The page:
[Viewpoint] Patience on North’s nuclear politics

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[Viewpoint] Patience on North’s nuclear politics

The already vast North Korean nuclear problem seems to be getting even worse. Following its long-range rocket launches and nuclear tests, North Korea engaged in additional tests and launches of long- and short-range missiles within a two-day time-span this month, as if they had nothing to do with stricter sanctions against North Korea by the international community, including the United States and United Nations.

Why? It is mainly due to the North’s preference to focus on internal variables related to the health of reclusive North Korean leader Kim Jong-il.

It shows that the North has no time to look to the left and the right to see what is occurring. Pyongyang aims to help Kim’s successor to the throne within the shortest possible time, and prevent a power vacuum from occurring in the country, in case of Kim’s untimely death.

In other words, the tests are intended to strengthen national unity, by drawing on the “symbols” of military-first politics. Therefore, the international community faces no need, for the time being, to be alternately pleased or upset about the unpredictable behavior of the North Korean regime and have a hostile “eye for an eye” response.

Instead, as shown in the responses of the United States and the United Nations against the North’s provocative missile launch, a low-key policy featuring neglect and self-control may be a solution to resolving the crisis.

In fact, reflecting back on international alliances surrounding the North Korean nuclear issue, we need to ponder whether or not they were simply mechanical responses.

As shown in the examples of a forced investigation of the North Korean ship Seosanho in December 2002 - which served as a motive to launch the U.S.-led Proliferation Security Initiative - or BBC ChinaHo, regarded as one of the major successful examples of the PSI since its launch, the U.S. can exert its power on the North by calling for the participation of allies or member states under other existing international export control institutions, such as the Missile Technology Control Regime.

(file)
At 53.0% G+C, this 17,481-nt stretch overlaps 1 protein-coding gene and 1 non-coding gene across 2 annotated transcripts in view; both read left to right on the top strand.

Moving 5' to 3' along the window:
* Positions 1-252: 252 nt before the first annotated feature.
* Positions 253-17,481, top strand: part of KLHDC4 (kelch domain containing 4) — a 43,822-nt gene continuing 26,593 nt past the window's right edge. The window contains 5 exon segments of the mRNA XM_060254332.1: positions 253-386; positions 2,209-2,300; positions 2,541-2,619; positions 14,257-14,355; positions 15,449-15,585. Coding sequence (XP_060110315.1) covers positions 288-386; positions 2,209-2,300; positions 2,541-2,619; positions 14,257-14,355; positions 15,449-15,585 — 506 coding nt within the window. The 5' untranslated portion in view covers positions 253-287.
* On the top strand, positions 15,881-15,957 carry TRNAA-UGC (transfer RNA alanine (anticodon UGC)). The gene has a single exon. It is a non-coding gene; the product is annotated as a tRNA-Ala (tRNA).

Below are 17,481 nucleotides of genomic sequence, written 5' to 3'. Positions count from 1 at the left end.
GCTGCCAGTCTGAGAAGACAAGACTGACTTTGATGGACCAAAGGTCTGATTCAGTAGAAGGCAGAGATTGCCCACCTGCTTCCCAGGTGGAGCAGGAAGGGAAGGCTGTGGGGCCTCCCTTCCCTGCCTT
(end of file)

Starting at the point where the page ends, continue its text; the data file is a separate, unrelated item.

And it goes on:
The most pivotal legal basis is United Nations Security Council resolution 1540, passed in 2004, which concerns the export control of weapons of mass destruction. The other three WMD resolutions (1695, 1718, and 1874) regarding North Korea are nothing but more concrete versions of the aforementioned resolution.

An important constraint exists in relation to China’s role, and it has been overlooked so far ?? China’s traditional siege mentality.

Following the dispute between China and the Soviet Union in the 1950s, China has suffered from an obsession that it is mobbed by the former Soviet Union’s “iron ring,” connecting Islamic Central Asian countries, India and Vietnam, or is surrounded by Taiwan and hostile forces such as Korea, the United States and Japan in Northeast Asia. Once Korea is reunified by the South’s free democratic forces if the North collapses, China is afraid that its vital buffer zone will disappear.

The recent outburst of violence in the Xinjiang Uighur Autonomous Region has something to do with China’s security sensitivities, as a U.S. Air Force base to support the mission in Afghanistan is already established in China’s Islamic neighbor Kyrgyzstan.

Considering the present circumstances, no response may provide a best solution. Overreacting to the North’s attention-getting gestures is exactly what the North wants. Having the patience to endure this difficult time is the most appropriate measure.

More than 40 to 50 nuclear tests are required to develop appropriately working nuclear weapons. It is not such a simple task for the North, a country with a relatively small territory.

In addition to the North’s attempt to develop nuclear weapons, another daunting task facing South Korea is the risk of emergencies involving the 20 nuclear power plants here, from which the radioactive contamination would have destructive power comparable to that of a nuclear weapon.

Therefore, the two Koreas should seek ways to conclude a treaty on banning mutual attacks against nuclear power facilities, as in the agreement between India and Pakistan in 1991, for short-term and long-term periods pursuant to the “additional protocols to the landmark Geneva Conventions” on humanitarianism in 1977.

*The writer is a Professor of International Politics in Myongji University. Translation by the JoongAng Daily staff.

by Kim Gyung-Soo
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